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When Heifa Odeh moved to Chicago a few years ago after marrying her husband, Ahmad, she didn’t know anyone in the city.
“I had to start anew,” Odeh says. “The one thing I always loved to do is cook and bake and be in the kitchen. That’s my happy place, my therapy.”
Her husband encouraged her to document her recipes in the form of a blog, and Fufu’s Kitchen was born. Her husband helped her build the website; the title comes from her nickname. Now, her recipes are also documented in a new cookbook, Dine in Palestine.
Odeh grew up in New Jersey, the daughter of two Palestinian parents. Food was a big part of her upbringing.
“I can recall being as young as 12, and I always watched the Food Network. I did not watch Nickelodeon and Cartoon Network,” Odeh says, “I literally would have it on for hours. The whole family would watch with me.”
Odeh says both of her parents were great cooks. Her dad is known for his qalayet bandura, which Odeh describes as a flavorful tomato garlic skillet, the recipe for which is included in her cookbook. She says her mother was also an amazing cook and baker—one with the kind of talent where people always wanted to come over for dinner and then grab seconds.
“I was always intrigued by her in the kitchen. She lived in the kitchen, basically, just like I do now,” Odeh says. Now, people are coming over to Odeh’s kitchen in search of seconds.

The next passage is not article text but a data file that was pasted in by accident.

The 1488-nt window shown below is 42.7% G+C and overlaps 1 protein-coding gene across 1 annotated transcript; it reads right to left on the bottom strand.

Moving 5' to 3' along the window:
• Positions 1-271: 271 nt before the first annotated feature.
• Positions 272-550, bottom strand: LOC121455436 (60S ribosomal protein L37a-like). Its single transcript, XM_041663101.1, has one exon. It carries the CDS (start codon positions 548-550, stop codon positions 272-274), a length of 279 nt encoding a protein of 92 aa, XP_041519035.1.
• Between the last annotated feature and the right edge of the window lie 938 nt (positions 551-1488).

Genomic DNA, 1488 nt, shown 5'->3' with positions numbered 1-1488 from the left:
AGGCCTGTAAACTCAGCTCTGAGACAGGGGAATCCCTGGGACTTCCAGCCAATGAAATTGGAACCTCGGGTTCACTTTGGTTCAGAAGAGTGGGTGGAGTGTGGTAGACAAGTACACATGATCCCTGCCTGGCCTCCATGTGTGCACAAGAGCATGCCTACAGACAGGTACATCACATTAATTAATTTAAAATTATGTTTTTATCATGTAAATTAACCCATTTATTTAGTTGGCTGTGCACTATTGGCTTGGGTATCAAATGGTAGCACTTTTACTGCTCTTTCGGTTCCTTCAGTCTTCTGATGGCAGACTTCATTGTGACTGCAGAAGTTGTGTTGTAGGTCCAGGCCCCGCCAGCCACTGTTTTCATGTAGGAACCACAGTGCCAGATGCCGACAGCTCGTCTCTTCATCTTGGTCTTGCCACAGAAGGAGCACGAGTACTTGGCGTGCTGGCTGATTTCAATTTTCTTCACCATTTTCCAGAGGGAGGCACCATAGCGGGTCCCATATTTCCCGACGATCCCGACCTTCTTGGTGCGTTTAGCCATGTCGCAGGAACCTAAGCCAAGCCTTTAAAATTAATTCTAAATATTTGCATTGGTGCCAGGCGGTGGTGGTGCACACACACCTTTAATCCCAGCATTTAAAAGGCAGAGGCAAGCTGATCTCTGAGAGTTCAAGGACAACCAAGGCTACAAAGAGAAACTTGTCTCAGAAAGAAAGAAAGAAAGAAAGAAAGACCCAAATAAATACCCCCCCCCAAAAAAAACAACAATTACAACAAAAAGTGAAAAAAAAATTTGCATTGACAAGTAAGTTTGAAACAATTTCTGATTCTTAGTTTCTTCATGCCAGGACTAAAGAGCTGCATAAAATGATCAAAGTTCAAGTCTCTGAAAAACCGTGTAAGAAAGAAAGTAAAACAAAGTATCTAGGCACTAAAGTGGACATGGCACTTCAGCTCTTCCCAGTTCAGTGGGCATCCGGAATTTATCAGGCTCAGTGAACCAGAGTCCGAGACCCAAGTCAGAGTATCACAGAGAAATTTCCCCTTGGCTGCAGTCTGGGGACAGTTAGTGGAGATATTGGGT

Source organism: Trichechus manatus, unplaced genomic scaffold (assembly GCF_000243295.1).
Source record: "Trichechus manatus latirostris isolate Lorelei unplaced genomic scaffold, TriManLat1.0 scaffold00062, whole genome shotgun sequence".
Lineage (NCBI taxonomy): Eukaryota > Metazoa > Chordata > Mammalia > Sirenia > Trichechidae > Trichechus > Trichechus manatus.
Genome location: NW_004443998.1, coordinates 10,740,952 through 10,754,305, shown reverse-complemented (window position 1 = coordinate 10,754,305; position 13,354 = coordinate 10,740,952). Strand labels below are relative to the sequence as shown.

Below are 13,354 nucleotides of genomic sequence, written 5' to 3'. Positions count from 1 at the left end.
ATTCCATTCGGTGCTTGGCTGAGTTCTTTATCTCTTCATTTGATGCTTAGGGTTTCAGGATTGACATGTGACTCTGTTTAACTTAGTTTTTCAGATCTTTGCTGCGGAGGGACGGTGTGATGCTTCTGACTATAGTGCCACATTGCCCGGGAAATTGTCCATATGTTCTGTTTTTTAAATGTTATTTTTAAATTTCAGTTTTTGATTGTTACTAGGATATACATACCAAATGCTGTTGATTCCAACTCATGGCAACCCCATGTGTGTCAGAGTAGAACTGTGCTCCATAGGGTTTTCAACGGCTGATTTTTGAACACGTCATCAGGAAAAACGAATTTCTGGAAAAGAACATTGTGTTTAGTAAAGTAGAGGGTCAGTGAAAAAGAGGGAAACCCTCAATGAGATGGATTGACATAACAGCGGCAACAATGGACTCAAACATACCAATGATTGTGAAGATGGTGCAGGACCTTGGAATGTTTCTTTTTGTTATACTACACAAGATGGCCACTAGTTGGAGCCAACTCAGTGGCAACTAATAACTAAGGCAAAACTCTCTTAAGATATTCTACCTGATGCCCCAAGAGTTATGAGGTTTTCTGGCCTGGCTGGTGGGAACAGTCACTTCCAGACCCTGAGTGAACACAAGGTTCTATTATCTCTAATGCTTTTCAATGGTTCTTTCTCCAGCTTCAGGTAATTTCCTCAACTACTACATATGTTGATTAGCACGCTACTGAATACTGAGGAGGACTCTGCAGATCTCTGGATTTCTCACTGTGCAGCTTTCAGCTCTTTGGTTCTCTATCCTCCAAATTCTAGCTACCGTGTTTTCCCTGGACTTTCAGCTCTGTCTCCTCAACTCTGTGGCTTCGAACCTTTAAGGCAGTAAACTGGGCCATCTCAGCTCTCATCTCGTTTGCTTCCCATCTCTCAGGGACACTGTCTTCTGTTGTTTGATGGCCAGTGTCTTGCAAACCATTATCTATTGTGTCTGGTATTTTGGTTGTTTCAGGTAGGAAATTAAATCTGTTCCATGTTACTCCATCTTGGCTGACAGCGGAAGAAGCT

The first job she had at age 15 was in a local bakery. She eventually worked as a cake decorator out of that bakery. As much as she loves cooking, Odeh might love baking even more.
“I love them both. But to me, baking is even more therapeutic, and I feel like it's more artistic. Baking is a little bit more difficult. So I think I like that challenge,” she says.
One of her favorite things to bake is fatayer, which are savory Middle Eastern pies. She also likes to get crafty with her baked goods and other recipes.
“As an American, I've always loved brownies,” she says. “But hey, I'm going to add some pomegranate molasses and tahini paste to them and make them really delicious with a little Palestinian flavor.”
While many of the recipes in her cookbook are traditional ones that have been passed down over generations, many, like her brownie recipe, reflect her Palestinian-American identity and feature creative flavor combinations.
When she was approached about writing a cookbook, she said it was important to her that her identity be front and center.
“I would really like a book that one hundred percent that represents me as a Palestinian-American,” Odeh says. “It was very important for me that the cover, the title, included the word ‘Palestine.’ I could count maybe on one hand how many cookbooks have ‘Palestine’ on the cover.”
For Odeh, Palestinian cuisine is about the simplicity.
“The flavors are huge, but it’s so simple. It doesn’t take much, and a lot of [Palestinians] don’t have much. So they really make something amazing with the resources they have around them,” she says.
Below, Odeh shares one of her favorite vegetarian recipes from her cookbook, for flafleh mahshi bil burghol—stuffed peppers with bulgur and herb yogurt. She says the recipe is flexible: it can be its own meal, or a side to a protein such as pan-seared chicken.